Further improvement in the properties of KNN can be obtained by synthesizing solid solution (1-x)(Na0.5K0.5)NbO3-xBaTiO3. Three phase transition regions exist in (1-x)(Na0.5K0.5)NbO3-xBaTiO3 ceramics corresponding to orthorhombic, tetragonal, and cubic phases. The composition 0.95(Na0.5K0.5)NbO3-0.05BaTiO3, which lies on boundary of orthorhombic and tetragonal phase, was found to exhibit excellent piezoelectric properties. The piezoelectric coefficients of this composition were measured on a disk-shaped sample and were found to be as following: kp=0.36, d33=225 pC/N and ε33T0=1058 (Ahn et al., 2008). The properties of this composition were further improved by addition of various additives making it suitable for multilayer actuator application. The composition 0.06(Na0.5K0.5)NbO3-0.94BaTiO3 was found to lie on the boundary of tetragonal and cubic phase. This composition exhibited the microstructure with small grain size and excellent dielectric properties suitable for multi-layer ceramic capacitor application. Table 3 shows the piezoelectric properties of modified 0.95(Na0.5K0.5)NbO3-0.05BaTiO3 (KNN-BT) ceramics. It can be seen from this table that excellent piezoelectric properties with high transitions temperatures can be obtained in this system making it a suitable candidate for lead – free magnetoelectric composite.

The choice for the magnetostrictive phase in sintered or grown composites is spinel ferrites. In the spinel ferrites, the spontaneous magnetization corresponds to the difference between the sublattice magnetizations associated with the octahedral and tetrahedral sites. Results have shown enhanced magnitude of the ME coefficient for Ni0.8Zn0.2Fe2O4 (NZF) and Co0.6Zn0.4Fe2O4 (CZF). In the nickel zinc ferrite solid solution (Ni1-xZnxFe2O4) as x is increased Zn2+ replaces Fe3+ in the tetrahedral sites and Fe3+ fills the octahedral sites emptied by Ni2+. The net magnetization of nickel zinc ferrite is proportional to 5(1 + x) + 2(1 - x) - 0(x) - 5(1 - x) = 2 + 8x. Thus, the magnetic moment as a function of the Zn content increases until there are so few Fe3+ ions remaining in tetrahedral sites that the superexchange coupling between tetrahedral and octahedral sites breaks down. Figure 10 shows our results on the PZT – NZF and PZT – CZF composites. It can be seen from this figure that CZF is a hard magnetic phase, requires higher DC bias, has lower remanent magnetization and results in larger reduction of the ferroelectric polarization as compared to NZF. On the other hand, a high increase in the resistivity of the Ni-ferrites is obtained by doping with Co. Thus, a combination of NZF and modified KNN-BT phase presents an opportunity to develop magnetoelectric composites with reasonable magnitude of coupling coefficient. Figure 11 (a) and (b) shows the ME response of (1-x) [0.948K0.5Na0.5NbO3 – 0.052LiSbO3] – x Ni0.8Zn0.2Fe2O4 (KNNLS-NZF) composites. A reasonable magnitude of ME coefficient was obtained for the sintered composites (Yang et al., 2011). Compared to PZT based ceramics, this magnitude is about 50% smaller in magnitude.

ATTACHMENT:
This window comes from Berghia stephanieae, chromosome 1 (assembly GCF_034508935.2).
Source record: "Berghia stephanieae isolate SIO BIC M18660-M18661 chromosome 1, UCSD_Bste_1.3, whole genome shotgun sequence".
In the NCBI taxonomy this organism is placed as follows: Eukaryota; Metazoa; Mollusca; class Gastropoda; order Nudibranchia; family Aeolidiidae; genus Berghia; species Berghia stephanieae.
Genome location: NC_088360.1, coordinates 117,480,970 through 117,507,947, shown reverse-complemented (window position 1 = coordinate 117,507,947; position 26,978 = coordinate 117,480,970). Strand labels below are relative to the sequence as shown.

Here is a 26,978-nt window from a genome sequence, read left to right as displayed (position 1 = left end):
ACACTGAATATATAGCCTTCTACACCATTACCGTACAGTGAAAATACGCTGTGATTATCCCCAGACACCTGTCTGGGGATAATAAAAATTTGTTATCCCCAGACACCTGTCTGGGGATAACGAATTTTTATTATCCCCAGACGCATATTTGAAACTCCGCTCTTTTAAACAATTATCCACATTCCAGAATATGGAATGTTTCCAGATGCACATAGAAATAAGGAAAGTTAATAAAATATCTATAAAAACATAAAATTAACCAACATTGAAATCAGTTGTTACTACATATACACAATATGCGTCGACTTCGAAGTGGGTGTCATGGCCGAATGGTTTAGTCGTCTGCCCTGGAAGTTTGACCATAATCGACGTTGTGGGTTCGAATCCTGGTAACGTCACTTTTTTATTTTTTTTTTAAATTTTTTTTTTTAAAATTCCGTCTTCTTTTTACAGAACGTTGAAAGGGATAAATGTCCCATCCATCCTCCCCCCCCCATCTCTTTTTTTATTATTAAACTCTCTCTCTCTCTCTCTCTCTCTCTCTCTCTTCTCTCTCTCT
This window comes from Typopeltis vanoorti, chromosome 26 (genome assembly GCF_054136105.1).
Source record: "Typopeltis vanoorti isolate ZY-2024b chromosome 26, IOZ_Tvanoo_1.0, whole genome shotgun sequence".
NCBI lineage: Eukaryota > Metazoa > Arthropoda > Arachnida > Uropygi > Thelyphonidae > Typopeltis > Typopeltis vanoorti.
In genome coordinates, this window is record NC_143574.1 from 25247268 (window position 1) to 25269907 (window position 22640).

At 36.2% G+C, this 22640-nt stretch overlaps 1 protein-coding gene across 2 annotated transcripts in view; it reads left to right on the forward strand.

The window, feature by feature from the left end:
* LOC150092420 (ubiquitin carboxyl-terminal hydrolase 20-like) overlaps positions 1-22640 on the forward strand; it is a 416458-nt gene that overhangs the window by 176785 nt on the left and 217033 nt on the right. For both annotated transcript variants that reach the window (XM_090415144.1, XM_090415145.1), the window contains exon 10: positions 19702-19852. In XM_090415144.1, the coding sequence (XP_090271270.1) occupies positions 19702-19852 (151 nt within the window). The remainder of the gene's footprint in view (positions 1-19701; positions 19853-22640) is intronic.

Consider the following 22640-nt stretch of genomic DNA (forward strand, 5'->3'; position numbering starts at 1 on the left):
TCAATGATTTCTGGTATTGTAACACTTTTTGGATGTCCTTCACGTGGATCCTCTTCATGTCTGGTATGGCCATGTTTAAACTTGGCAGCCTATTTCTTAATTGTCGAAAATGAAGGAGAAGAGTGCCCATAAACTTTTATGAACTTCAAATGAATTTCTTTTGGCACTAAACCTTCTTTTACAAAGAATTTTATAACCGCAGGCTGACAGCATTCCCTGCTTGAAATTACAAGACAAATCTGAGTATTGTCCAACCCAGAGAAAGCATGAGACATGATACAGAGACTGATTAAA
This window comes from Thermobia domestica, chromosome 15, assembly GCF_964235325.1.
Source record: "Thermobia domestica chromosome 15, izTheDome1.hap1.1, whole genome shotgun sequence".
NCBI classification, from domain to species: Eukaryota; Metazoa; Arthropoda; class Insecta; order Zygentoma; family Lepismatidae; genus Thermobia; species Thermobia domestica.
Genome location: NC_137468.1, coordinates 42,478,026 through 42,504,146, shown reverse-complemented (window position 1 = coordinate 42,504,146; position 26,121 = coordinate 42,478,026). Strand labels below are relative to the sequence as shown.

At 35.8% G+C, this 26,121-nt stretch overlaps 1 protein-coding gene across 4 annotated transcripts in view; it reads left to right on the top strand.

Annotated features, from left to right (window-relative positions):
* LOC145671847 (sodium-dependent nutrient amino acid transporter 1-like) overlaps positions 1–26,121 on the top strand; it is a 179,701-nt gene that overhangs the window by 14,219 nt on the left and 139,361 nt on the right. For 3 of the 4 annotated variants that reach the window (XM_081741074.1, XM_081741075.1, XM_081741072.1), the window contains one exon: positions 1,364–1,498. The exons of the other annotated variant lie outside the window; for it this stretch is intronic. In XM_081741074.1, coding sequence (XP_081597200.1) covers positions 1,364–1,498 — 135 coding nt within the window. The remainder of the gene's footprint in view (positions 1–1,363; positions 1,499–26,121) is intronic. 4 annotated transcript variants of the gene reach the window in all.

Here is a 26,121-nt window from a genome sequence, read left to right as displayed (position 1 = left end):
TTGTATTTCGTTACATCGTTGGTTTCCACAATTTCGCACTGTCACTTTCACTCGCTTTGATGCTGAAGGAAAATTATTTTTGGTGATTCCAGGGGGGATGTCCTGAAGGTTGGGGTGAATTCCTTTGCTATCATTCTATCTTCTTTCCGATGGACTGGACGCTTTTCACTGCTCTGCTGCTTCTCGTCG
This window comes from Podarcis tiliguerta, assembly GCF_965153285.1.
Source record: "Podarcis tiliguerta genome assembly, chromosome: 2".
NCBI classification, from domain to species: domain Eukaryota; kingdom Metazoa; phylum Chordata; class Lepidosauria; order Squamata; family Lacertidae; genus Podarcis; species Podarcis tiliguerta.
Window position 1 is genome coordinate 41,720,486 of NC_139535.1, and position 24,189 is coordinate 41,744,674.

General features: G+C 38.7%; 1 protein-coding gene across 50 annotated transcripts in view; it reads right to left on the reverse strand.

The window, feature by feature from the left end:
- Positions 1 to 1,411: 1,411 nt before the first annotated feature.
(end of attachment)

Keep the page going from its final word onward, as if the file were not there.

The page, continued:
(in 0.95NKN-0.05BT)
d33 (pC/N)kp3T/0QmTc
Sin. T. (°C)
None 40,412250.361,058743201,060
0.5 mol% MnO2 532370.421,252922941,050
1.0 mol% ZnO2200.361,13871-1,040